A1: The opposition is contesting the results, claiming in a press conference (that was initially broken up by riot police) that the contest was “fraudulent and illegitimate.” Chamisa has 7 days after the results were announced to file a challenge, and the Constitutional Court must rule on the petition within 14 days. His lawyers probably will cite reports from international observers such as the European Union that criticized the “un-level playing field” and the National Democratic Institute (NDI) and International Republican Institute (IRI) mission that expressed “deep concerns that the process thus far has not made the mark” (I was part of the NDI-IRI joint election observation delegation). Similarly, the opposition will almost certainly point to the findings of the Zimbabwe Electoral Support Network indicating that while the result was within the margin of error, it could not “definitively confirm whether or not there should have been a runoff.” It is doubtful that this approach will pay off. Zimbabwe’s courts have a long-held bias towards ZANU-PF, and its judges, many of whom owe their position to the ruling party, are unlikely to rule in favor of the opposition’s petition.
For his part, President Mnangagwa is trying to distance himself from the heavy-handed military actions, insisting that he would launch an “independent investigation” into the violence and encourage the opposition to pursue its appeal through the courts. Moreover, he is highlighting endorsements from China, as well as Angola, Kenya, Tanzania, and South Africa to bolster his international credibility. Mnangagwa probably is calculating that the West’s disapproval will fade with time, and his election win eventually will gain acceptance by most African and international stakeholders.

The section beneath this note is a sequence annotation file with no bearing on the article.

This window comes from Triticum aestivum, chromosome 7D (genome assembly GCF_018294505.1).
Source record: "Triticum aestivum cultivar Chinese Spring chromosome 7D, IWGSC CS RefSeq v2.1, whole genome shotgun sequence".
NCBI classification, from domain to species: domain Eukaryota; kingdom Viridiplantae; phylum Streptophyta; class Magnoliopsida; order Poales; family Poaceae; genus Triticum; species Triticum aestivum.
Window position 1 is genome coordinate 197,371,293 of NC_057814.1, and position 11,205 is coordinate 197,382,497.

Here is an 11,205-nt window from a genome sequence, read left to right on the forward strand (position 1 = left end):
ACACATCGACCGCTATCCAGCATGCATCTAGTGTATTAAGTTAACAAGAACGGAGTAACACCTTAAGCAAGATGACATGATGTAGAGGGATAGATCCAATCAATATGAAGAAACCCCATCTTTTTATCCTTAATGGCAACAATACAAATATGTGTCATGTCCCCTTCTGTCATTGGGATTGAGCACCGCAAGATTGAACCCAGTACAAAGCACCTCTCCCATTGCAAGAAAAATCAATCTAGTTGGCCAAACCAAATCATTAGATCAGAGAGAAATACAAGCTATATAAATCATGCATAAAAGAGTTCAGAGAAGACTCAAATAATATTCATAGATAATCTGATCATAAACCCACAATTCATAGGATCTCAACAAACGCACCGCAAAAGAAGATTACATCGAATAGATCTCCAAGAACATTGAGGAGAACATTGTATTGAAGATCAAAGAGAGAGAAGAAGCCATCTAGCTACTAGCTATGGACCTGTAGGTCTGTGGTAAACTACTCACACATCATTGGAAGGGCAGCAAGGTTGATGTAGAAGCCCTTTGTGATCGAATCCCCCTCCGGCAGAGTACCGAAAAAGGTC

Q2:What are the prospects for further political violence?
A2: The continued deployment of the military and police under the repressive POSA, in combination with the likelihood of further opposition protests, increases the risk of additional unrest. The security crackdown has continued over the past several days, including the arrest of 22 MDC-A activists on August 2 for inciting violence. Dozens of beatings, rapes, and abductions have taken place at the hands of the military and other unidentified men, according to credible local and international human rights groups. Two senior MDC leaders, including prominent long-time MDC strategist Tendai Biti have been targeted, with armed groups surrounding their homes over the weekend. MDC spokesman Nkululeko Sibanda said on August 5 that there are “lots of people missing. We have helped five people who narrowly escaped abduction to flee Zimbabwe. Others we are hiding in safe houses.”
As reports of attacks increase, Zimbabwe watchers are beginning to draw comparisons to the brutal 2008 post-election period that saw the ruling party employ many of the same tactics. In the United States, membersofCongress and the U.S. State Department have issued statements of concern.
Q3:Who’s in control?